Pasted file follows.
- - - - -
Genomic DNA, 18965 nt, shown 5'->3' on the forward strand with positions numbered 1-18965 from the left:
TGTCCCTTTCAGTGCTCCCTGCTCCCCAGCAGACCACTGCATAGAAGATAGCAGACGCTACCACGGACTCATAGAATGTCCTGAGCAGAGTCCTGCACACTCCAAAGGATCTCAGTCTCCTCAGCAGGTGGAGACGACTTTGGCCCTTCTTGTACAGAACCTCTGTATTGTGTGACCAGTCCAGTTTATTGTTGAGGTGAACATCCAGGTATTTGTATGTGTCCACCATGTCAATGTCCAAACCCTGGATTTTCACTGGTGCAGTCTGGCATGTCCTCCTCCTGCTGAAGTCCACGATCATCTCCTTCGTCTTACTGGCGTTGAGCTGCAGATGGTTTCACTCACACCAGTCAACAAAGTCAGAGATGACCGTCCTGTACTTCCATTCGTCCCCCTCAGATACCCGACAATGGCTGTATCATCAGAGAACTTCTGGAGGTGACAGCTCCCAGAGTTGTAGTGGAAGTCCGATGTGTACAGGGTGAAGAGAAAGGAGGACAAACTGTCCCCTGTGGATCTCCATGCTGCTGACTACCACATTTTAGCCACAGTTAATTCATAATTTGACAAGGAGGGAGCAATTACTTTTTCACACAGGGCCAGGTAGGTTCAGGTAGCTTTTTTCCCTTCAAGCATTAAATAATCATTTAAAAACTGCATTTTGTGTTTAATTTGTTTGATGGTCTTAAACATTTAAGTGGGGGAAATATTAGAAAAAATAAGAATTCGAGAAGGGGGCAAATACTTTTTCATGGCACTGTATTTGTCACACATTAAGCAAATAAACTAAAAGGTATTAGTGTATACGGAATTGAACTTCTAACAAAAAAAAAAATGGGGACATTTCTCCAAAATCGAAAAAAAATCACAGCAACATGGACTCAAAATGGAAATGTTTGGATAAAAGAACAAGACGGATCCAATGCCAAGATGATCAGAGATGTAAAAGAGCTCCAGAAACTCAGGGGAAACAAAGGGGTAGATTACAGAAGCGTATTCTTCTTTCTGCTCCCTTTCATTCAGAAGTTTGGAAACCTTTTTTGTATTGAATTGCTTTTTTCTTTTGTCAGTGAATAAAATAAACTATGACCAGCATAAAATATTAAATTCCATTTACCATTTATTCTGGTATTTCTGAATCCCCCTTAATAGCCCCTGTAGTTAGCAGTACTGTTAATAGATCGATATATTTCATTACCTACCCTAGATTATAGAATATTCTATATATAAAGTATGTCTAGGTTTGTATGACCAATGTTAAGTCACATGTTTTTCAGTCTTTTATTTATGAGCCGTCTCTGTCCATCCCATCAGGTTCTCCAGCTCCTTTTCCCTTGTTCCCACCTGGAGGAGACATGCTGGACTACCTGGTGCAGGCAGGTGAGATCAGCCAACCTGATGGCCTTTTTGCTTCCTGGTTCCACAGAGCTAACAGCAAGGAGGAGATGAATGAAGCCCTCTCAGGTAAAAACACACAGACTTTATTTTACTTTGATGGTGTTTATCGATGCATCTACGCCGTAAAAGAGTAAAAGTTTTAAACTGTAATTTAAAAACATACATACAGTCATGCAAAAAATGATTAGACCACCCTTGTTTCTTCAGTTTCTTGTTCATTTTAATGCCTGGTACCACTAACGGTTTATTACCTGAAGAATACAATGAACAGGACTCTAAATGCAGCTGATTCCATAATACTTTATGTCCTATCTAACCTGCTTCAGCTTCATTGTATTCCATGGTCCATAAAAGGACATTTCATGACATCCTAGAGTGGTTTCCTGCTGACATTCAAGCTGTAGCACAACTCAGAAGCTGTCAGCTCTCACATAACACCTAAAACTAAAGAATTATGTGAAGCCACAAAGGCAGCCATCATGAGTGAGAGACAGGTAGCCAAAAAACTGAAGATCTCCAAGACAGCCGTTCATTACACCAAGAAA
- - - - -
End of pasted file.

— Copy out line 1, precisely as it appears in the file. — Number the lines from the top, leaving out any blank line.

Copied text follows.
Genomic DNA, 18965 nt, shown 5'->3' on the forward strand with positions numbered 1-18965 from the left: